Teacher quality and student learning focus of new salary agreement

Published 4th December, 2013 in Education, Education

The Minister for Education Adrian Piccoli today announced that student learning and teacher quality are the focus of the NSW Government’s new salary agreement with more than 62,000 teachers at 2,230 public schools.

Classroom scene with students and teacher

Mr Piccoli said the new agreement builds on the Government’s education reform agenda, particularly the Great Teaching, Inspired Learning and Local Schools, Local Decisions reforms.

"The agreement aligns teachers' salaries with teacher professional standards, establishes a new performance and development framework and acknowledges school complexity when paying principals," Mr Piccoli said.

"From 2016, pay for public school teachers will be linked to the achievement of the Australian Professional Standards for Teachers.

"The new standards-based structure certifies teachers at three levels: graduate, proficient and highly accomplished.

"Our new structure provides more than $100,000 a year for highly accomplished teachers, compared with $89,050 for teachers at the top of the pay scale currently, enabling our best classroom teachers to be better rewarded."

New procedures for performance management and development will halve the time for dealing with issues of teacher performance.

"The revised Teacher Improvement Program reduces the time it takes to deal with poor performance to 10 weeks, compared with up to 25 weeks now," Mr Piccoli said.

"Teaching is the single-most important in-school influence on student performance, so it’s vital that the person in front of every class is working effectively to educate our children.

"NSW has a great public education system, and the NSW Government is committed to making it even better by giving principals more authority to manage the very small number of teachers who are underperforming.

"To further support the quality of teaching in our public schools, the NSW Government will lift spending on professional learning and development for school staff by $17 million a year from 2016 – an increase of 50%."

An improved classification structure for principals is another major initiative under the new agreement, with principals' pay now reflecting school complexity rather than just student numbers.

"This more equitable structure recognises the local decision-making role of principals and that not all schools are the same, with a range of influences affecting how they are best managed," Mr Piccoli said.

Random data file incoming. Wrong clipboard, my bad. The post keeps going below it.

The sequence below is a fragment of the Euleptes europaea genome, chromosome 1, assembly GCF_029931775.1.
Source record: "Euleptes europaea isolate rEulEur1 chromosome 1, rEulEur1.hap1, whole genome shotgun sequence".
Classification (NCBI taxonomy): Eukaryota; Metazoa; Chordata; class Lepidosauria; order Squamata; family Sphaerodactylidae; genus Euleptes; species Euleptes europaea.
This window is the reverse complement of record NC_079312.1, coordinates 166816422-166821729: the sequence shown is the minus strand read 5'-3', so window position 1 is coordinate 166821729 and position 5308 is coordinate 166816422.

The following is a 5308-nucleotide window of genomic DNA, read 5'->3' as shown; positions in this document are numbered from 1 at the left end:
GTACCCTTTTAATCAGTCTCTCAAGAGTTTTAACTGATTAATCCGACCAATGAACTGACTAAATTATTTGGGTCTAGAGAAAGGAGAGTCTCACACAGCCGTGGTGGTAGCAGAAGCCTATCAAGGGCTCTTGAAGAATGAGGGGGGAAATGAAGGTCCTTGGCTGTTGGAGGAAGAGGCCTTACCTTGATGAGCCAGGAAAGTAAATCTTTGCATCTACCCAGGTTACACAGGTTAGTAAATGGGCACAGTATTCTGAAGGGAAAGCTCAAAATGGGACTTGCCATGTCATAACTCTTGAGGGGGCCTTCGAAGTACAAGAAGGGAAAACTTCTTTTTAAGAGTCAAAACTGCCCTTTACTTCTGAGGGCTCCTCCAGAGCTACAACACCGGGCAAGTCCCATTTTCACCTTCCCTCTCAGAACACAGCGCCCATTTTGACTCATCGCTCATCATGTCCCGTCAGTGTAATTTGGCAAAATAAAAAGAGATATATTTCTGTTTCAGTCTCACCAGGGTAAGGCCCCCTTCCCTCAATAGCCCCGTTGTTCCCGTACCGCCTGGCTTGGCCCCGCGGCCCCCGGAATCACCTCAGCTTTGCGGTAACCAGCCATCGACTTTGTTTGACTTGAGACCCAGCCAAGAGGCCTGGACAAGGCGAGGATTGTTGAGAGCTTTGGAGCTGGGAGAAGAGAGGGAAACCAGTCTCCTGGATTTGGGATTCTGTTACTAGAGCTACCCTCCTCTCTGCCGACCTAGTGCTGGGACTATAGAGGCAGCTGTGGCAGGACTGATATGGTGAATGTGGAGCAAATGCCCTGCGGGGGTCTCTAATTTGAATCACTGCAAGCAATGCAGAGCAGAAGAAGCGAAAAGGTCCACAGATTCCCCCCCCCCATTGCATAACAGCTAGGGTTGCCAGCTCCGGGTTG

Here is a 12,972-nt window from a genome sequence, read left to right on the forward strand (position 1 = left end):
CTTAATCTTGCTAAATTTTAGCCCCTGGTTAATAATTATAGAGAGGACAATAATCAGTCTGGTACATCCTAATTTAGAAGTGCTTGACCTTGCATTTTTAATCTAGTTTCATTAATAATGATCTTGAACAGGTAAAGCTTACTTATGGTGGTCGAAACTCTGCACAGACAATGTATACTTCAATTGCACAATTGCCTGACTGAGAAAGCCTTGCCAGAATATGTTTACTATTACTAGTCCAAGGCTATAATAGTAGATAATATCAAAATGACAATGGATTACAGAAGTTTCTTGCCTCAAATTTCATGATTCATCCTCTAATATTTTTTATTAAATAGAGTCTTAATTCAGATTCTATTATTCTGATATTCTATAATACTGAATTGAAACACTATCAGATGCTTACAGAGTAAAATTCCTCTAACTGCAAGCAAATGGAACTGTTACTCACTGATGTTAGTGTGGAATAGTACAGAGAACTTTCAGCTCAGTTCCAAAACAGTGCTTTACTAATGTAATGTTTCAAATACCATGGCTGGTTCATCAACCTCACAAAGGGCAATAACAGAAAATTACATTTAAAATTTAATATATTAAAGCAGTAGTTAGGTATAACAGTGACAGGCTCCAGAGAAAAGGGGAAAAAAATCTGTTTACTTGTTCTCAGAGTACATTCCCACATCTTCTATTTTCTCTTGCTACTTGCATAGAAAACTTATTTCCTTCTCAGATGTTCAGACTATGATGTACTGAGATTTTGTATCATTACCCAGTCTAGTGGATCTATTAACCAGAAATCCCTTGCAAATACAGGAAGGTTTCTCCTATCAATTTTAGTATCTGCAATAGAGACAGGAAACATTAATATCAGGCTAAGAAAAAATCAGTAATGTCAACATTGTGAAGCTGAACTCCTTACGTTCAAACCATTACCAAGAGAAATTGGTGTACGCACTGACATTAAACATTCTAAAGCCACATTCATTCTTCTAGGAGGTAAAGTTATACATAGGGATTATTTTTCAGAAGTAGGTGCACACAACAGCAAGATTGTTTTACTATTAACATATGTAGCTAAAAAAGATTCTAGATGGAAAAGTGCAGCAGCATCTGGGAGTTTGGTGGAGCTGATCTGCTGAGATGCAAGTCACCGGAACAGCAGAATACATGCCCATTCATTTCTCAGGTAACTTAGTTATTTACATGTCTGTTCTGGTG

"From Term 1, 2016, the classification and salary of all new principals will be based on school complexity, as determined by the Department of Education and Communities' Resource Allocation Model.

"Influences, such as the socio-economic level of a school’s local community, the number of students with a disability and those with a non-English language background, will now be taken into account when classifying principals."

The improved structure also acknowledges teaching and non-teaching principals.

"This seeks to address the concerns of principals and parents in smaller schools who want to spend more time in the classroom and less time on administrative and management activities," Mr Piccoli said.

"The reduced time spent on these activities provides more opportunity for face-to-face teaching, providing students with greater learning continuity and consistency."

Under the new agreement negotiated between the Department of Education and Communities and the NSW Teachers'’ Federation, public school teachers receive a series of salary and allowance increases.

Over the agreement's three years, the following increases apply:

  • 2.27% from the first pay after 1 January 2014;
  • 2% from the first pay after 1 January 2015;
  • 2.15% from the first pay after 1 January 2016.

"I would like to thank the NSW Teacher’s Federation for their cooperation during the negotiations, which have put student outcomes at the heart of teaching in NSW," Mr Piccoli said.

Click for more information about how students, principals and teachers benefit from the new agreement.

Published 4th December, 2013 in Education, Education